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OpEdNews Op Eds    H2'ed 8/12/15

Democrats Continue to Delude Themselves About Obama's Failed Guantanamo Vow

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As everyone knows, "closing Guantanamo" was a centerpiece of the 2008 Obama campaign. In the Senate and then in the presidential campaign, Obama repeatedly and eloquently railed against the core, defining evil of Guantanamo: indefinite detention.

On the Senate floor, Obama passionately intoned in 2006: "As a parent, I can also imagine the terror I would feel if one of my family members were rounded up in the middle of the night and sent to Guantanamo without even getting one chance to ask why they were being held and being able to prove their innocence." During the 2008 campaign, he repeatedly denounced "the Bush Administration's attempt to create a legal black hole at Guantanamo."

In the seventh year of Obama's presidency, Guantanamo notoriously remains open, leaving one of his central vows unfulfilled. That, in turn, means that Democratic partisans have to scrounge around for excuses to justify this failure, to cast blame on someone other than the president, lest his legacy be besmirched. They long ago settled on the claim that blame (as always) lies not with Obama but with Congressional Republicans, who imposed a series of legal restrictions that impeded the camp's closing.

As I've documented many times over the last several years, that excuse, while true as far as it goes, does not remotely prove that Obama sought to fulfill his pledge. That's because Obama's plans never included an end to what he himself constantly described as the camp's defining evil: indefinite detention. To the contrary, he explicitly demanded the right to continue to imprison Guantanamo detainees without charges or trial -- exactly what made Guantanamo so evil in the first place -- based on the hideous new phrase "cannot be tried but too dangerous to release." Obama simply wanted to indefinitely imprison them somewhere else.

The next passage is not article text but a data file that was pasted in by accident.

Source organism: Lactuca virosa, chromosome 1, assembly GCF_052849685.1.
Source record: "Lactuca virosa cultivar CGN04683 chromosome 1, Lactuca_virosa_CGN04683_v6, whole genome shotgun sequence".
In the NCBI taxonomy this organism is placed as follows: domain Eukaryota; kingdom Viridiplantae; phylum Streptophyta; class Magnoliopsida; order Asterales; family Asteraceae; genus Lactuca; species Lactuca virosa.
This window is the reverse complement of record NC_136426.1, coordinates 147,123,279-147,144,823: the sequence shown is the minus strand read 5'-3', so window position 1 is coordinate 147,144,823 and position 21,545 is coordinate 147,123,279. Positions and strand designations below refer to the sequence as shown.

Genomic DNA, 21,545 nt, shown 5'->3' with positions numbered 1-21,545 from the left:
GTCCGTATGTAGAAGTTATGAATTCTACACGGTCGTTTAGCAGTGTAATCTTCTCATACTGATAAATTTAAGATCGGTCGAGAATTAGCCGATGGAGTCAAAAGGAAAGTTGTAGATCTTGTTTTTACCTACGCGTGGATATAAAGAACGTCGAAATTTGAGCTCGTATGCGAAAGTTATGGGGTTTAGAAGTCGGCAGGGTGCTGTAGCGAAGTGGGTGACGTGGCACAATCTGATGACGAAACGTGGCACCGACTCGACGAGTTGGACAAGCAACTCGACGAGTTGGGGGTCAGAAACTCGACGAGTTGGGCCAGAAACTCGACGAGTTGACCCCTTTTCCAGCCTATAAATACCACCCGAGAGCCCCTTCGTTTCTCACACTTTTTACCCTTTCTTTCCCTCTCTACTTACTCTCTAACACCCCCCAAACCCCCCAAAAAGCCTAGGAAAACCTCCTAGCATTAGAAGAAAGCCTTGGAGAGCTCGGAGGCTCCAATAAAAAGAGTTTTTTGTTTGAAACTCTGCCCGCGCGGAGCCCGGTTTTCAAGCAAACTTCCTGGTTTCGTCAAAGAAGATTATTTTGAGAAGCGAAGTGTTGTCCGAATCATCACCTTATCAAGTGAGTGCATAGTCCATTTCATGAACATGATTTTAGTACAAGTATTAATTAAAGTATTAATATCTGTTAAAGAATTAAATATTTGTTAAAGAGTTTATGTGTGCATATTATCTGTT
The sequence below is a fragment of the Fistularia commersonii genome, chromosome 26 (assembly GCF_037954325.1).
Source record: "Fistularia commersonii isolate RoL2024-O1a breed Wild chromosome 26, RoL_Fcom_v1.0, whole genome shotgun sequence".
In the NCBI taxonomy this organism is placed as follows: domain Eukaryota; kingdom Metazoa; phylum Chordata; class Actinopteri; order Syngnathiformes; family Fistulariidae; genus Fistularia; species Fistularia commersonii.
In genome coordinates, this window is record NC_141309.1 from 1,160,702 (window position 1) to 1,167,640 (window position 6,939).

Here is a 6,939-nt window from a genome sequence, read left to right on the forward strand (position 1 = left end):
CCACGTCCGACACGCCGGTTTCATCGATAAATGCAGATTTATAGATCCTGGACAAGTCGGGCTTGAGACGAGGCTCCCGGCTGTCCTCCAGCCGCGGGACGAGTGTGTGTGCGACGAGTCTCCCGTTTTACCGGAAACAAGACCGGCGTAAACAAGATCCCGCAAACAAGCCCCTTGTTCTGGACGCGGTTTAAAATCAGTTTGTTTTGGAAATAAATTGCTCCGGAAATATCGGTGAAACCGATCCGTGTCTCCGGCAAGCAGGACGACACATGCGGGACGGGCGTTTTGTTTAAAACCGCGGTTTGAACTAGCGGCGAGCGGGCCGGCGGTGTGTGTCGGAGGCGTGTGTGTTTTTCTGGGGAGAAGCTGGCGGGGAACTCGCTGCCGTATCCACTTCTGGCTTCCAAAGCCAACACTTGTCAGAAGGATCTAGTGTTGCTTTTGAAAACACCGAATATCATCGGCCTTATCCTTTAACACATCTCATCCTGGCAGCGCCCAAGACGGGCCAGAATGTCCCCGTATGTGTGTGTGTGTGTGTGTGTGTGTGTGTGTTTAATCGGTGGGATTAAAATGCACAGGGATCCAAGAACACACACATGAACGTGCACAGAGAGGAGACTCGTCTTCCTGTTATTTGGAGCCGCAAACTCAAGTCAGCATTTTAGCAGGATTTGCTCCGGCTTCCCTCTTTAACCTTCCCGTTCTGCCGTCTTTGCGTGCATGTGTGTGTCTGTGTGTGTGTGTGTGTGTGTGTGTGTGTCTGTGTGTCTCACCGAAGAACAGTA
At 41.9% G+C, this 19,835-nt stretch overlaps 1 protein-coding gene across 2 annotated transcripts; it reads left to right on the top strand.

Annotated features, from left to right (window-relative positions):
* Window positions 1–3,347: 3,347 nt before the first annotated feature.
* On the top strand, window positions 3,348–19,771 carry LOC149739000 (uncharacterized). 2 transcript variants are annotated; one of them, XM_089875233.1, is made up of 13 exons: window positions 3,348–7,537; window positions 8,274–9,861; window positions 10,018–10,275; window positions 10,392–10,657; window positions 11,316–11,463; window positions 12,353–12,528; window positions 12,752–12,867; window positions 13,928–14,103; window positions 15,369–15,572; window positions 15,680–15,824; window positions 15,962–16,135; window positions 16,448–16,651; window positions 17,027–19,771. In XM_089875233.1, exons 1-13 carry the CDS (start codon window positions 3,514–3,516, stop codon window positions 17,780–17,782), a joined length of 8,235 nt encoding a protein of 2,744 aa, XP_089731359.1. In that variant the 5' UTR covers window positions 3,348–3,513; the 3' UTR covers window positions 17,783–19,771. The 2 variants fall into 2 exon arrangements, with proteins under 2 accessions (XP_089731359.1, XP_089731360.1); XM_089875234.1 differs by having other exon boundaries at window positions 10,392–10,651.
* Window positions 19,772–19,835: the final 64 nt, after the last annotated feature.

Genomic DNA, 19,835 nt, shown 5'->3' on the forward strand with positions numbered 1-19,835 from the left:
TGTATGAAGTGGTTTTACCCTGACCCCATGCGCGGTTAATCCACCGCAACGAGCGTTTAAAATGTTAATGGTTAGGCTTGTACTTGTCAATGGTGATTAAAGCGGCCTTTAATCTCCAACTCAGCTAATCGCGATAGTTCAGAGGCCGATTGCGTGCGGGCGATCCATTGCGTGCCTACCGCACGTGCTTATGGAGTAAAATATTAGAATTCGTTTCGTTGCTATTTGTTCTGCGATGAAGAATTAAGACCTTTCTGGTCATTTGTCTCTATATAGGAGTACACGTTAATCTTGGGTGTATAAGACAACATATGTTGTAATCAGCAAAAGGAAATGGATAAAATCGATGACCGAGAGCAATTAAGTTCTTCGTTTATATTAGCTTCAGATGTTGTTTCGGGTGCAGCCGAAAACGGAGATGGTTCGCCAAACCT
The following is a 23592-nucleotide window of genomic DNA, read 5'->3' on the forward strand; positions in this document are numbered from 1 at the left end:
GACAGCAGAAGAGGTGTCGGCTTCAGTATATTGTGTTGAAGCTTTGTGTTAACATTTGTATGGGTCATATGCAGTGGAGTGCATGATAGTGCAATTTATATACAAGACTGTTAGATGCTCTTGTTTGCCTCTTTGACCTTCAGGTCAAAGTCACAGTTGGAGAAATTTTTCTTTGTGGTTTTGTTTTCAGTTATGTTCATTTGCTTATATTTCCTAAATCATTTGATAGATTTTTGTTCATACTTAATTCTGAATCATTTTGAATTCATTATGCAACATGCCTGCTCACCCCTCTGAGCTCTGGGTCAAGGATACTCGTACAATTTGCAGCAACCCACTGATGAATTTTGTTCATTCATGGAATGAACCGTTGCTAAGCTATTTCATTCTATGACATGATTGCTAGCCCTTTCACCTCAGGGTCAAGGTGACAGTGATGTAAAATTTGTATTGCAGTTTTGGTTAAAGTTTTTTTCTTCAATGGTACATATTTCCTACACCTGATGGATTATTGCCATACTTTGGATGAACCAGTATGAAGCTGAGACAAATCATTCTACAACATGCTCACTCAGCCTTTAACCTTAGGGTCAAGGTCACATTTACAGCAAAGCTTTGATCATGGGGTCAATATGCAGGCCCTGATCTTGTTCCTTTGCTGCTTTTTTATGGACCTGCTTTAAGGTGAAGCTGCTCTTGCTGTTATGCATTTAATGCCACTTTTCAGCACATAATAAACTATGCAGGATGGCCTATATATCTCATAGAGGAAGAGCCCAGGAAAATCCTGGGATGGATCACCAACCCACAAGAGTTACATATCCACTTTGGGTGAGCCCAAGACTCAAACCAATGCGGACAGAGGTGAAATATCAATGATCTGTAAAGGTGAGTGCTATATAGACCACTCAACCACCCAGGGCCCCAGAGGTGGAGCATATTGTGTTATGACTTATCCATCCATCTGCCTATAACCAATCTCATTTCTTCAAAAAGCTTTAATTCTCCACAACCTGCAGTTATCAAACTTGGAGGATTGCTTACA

In other words, Obama never sought to close Guantanamo in any meaningful sense but rather wanted to relocate it to a less symbolically upsetting location, with its defining injustice fully intact and, worse, institutionalized domestically. In that regard, his Guantanamo shell game was vintage Obama: He wanted to make a pretty, self-flattering symbolic gesture to get credit for "change" (I have closed Guantanamo) while not merely continuing but actually strengthening the abusive power that made it so odious in the first place.

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[Subscribe to Glenn Greenwald] Glenn Greenwald is a journalist,former constitutional lawyer, and author of four New York Times bestselling books on politics and law. His most recent book, "No Place to Hide," is about the U.S. surveillance state and his experiences reporting on the Snowden documents around the world. His forthcoming book, to be published in April, 2021, is about Brazilian history and current politics, with a focus on his experience in reporting a series of expose's in 2019 and 2020 which exposed high-level corruption by powerful officials in the government of President Jair Bolsonaro, which subsequently attempted to prosecute him for that reporting.

Foreign Policy magazine named Greenwald one of the top 100 Global Thinkers for 2013. He was the debut winner, along with "Democracy Now's" Amy Goodman, of the Park Center I.F. Stone Award for Independent Journalism in 2008, and also received the 2010 Online Journalism Award for his investigative work breaking the story of the abusive (more...)
 

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